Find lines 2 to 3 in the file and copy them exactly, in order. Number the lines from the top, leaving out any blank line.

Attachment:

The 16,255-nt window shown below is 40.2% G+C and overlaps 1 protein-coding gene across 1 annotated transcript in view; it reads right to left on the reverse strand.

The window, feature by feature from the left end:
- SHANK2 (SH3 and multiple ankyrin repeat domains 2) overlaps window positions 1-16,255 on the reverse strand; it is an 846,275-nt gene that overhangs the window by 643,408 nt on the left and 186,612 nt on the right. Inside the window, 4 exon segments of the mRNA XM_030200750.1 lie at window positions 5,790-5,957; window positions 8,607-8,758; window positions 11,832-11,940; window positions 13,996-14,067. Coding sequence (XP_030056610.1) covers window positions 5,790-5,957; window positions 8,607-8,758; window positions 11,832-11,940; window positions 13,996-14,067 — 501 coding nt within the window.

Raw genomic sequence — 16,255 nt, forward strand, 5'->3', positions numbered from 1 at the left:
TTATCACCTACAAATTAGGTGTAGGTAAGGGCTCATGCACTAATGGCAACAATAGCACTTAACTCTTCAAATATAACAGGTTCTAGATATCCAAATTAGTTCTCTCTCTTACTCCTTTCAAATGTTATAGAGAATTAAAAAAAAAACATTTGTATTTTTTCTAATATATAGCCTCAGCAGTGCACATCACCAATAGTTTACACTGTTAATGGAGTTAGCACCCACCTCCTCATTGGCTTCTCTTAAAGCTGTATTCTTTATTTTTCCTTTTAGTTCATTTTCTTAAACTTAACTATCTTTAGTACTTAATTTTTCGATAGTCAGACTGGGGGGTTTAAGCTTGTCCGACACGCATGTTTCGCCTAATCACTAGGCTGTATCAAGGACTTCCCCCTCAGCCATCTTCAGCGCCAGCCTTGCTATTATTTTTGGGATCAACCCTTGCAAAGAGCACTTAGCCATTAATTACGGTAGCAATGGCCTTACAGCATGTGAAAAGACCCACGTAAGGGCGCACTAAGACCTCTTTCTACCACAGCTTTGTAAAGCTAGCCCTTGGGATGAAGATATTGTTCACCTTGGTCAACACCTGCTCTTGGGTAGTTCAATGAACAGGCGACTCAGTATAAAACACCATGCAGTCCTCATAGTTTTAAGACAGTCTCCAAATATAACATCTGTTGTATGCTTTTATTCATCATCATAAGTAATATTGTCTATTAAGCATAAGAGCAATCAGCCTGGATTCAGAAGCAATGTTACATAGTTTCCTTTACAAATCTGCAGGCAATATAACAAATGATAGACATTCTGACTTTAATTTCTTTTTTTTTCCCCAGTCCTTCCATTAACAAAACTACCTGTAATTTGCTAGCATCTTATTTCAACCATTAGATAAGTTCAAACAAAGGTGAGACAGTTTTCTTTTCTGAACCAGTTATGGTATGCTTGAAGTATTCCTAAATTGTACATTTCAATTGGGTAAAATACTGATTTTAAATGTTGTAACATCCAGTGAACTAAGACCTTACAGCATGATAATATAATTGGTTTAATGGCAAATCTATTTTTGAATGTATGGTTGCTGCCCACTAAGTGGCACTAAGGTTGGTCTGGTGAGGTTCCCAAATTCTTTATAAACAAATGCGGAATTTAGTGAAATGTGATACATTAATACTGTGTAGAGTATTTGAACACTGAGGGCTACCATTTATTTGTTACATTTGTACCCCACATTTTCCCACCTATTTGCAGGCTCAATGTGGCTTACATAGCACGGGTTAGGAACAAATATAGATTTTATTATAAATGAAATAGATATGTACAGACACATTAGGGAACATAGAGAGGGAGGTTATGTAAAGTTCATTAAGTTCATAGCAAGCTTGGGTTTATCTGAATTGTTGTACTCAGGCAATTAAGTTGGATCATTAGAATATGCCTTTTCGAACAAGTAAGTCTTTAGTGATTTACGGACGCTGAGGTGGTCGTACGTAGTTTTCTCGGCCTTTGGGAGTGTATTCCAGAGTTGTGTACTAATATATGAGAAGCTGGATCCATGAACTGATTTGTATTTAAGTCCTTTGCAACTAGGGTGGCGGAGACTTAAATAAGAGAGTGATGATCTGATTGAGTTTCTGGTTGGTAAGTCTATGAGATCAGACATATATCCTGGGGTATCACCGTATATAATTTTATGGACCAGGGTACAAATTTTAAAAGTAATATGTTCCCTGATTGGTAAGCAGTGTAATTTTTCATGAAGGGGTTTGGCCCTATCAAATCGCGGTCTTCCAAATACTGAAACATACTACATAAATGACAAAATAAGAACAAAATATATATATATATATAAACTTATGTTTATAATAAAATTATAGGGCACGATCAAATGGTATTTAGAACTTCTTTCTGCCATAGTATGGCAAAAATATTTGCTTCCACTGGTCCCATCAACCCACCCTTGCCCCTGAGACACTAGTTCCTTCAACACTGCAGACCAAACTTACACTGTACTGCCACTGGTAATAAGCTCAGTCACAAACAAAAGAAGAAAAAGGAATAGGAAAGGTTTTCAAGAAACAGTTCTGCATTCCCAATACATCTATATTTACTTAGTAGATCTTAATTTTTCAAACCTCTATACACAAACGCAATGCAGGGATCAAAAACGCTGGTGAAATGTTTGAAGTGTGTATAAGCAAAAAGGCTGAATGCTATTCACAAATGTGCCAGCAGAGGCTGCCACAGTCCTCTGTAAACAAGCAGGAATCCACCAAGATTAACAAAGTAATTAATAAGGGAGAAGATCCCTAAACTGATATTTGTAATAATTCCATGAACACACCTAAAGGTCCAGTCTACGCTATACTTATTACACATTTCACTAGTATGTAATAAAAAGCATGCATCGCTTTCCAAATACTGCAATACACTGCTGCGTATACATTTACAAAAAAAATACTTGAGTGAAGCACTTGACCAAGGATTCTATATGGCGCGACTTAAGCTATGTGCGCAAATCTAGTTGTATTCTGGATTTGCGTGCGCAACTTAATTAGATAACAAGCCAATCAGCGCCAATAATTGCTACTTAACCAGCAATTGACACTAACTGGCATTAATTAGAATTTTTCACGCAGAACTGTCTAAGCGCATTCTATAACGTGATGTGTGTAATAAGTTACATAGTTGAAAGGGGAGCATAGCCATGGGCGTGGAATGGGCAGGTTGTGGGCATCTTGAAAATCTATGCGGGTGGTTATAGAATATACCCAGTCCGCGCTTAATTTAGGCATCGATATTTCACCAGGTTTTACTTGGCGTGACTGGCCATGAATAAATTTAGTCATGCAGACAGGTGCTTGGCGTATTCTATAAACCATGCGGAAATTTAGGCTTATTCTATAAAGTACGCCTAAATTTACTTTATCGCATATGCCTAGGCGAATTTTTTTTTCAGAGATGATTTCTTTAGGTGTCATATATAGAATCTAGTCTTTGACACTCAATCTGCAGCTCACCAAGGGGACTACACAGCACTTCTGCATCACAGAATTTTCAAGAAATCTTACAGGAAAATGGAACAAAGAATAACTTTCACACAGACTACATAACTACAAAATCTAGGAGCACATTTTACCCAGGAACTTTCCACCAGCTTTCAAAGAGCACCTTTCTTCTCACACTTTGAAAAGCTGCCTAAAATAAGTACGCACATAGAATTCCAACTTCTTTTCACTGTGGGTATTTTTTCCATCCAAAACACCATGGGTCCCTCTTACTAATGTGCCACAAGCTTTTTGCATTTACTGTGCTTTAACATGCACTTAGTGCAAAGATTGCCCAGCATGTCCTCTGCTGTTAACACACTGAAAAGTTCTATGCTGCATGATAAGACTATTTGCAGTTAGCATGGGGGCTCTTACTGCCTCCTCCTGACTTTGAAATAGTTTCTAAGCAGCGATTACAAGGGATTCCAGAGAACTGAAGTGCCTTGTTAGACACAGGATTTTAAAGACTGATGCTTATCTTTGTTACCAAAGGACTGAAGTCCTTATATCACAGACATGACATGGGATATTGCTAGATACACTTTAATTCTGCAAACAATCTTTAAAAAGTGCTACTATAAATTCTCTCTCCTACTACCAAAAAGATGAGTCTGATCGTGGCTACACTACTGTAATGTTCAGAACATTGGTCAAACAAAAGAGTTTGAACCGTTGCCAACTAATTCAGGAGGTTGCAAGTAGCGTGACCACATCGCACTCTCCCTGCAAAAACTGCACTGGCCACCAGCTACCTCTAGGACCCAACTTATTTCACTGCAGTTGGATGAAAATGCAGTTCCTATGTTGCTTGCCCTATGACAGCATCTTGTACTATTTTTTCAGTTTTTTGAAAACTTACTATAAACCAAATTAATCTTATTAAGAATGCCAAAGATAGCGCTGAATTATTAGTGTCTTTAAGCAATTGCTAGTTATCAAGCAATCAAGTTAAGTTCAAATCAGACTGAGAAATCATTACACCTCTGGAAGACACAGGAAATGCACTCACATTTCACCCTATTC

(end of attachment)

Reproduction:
The window, feature by feature from the left end:
- SHANK2 (SH3 and multiple ankyrin repeat domains 2) overlaps window positions 1-16,255 on the reverse strand; it is an 846,275-nt gene that overhangs the window by 643,408 nt on the left and 186,612 nt on the right. Inside the window, 4 exon segments of the mRNA XM_030200750.1 lie at window positions 5,790-5,957; window positions 8,607-8,758; window positions 11,832-11,940; window positions 13,996-14,067. Coding sequence (XP_030056610.1) covers window positions 5,790-5,957; window positions 8,607-8,758; window positions 11,832-11,940; window positions 13,996-14,067 — 501 coding nt within the window.